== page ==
Document Type


Publication Date



This study examined the associations of emotions, cognitions, and behavioral intentions in response to exposure to news stories reporting on the arrival of Omicron variant in Vietnam. Outcomes included fear, anxiety, anger, comparative optimism, intentions to conduct prevention behavior (wash hands with soap), detection behavior (test for Omicron infection), and share health information. Two experiments were conducted with participants being randomized to either low-risk or high-risk condition that contained information promoting hand-washing with soap (Experiment 1, N = 303), or information promoting COVID-19 testing (Experiment 2, N = 303). Results indicated that viewing high-risk news stories led to higher fear, anxiety, and anger than low-risk news stories. Fear fully mediated the effect of news exposure on intentions to test for Omicron infection and share health information. Comparative optimism moderated the indirect effect of news exposure on intentions to wash hands with soap and share information about COVID-19 testing. Theoretical and practical implications were discussed.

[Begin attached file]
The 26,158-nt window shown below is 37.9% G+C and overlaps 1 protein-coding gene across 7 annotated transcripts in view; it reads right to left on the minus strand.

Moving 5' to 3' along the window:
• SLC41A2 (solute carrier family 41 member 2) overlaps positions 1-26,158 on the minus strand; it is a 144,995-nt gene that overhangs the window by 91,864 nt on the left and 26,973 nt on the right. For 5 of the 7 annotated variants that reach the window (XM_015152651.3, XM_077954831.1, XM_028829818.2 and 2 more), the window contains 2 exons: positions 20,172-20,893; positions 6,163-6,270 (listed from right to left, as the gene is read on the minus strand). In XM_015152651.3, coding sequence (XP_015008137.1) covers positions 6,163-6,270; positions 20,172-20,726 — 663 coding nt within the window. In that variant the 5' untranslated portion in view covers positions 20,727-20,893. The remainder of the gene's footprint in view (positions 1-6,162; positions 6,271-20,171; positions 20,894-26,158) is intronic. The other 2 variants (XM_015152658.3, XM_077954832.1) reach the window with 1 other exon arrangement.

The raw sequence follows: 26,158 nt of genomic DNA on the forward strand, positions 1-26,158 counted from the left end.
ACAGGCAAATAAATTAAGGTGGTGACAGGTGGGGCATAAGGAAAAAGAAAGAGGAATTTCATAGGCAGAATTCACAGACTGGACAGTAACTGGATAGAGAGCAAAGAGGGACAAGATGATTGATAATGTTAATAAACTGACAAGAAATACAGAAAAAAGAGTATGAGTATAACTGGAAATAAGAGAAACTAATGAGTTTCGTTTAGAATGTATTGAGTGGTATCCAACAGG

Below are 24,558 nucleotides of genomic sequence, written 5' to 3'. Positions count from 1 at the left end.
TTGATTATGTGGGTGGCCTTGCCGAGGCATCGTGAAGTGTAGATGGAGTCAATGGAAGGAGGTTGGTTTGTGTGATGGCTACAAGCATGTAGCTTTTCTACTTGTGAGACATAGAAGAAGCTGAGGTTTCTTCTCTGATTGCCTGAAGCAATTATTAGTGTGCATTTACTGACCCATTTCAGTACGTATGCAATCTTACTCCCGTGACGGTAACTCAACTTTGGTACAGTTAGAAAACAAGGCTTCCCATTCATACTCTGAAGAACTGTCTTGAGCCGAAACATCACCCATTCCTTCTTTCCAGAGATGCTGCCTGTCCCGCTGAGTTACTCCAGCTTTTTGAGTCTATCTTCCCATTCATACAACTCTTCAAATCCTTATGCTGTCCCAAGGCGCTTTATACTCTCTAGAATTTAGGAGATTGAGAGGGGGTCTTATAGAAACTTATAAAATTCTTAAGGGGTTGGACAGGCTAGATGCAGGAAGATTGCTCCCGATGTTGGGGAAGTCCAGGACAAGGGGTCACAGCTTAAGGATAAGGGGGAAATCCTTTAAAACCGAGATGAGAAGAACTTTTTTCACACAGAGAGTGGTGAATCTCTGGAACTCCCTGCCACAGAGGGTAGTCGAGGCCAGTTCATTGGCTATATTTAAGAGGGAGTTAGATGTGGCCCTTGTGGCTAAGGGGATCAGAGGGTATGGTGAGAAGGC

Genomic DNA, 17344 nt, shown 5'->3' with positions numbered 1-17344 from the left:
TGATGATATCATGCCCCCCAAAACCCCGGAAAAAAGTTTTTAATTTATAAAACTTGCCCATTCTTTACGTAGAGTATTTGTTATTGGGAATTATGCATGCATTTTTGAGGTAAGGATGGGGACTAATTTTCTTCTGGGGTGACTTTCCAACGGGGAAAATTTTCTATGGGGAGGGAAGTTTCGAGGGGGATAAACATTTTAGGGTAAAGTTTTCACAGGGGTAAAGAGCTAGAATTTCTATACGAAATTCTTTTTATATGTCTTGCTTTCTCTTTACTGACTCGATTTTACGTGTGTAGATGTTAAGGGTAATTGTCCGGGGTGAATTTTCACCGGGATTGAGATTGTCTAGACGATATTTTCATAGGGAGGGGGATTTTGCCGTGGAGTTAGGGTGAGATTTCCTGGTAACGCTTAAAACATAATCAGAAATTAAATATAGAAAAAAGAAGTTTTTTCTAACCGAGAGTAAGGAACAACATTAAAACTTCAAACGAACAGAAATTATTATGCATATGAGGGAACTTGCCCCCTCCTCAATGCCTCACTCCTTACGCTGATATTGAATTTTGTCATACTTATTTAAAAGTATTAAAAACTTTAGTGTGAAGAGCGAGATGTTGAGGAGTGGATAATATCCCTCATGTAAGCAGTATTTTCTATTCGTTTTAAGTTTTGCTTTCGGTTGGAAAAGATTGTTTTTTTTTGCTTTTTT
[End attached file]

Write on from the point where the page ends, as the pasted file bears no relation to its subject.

Author accepted manuscript version of an article published by Taylor & Francis in Health Communication


Available for download on Monday, December 02, 2024

Included in

Communication Commons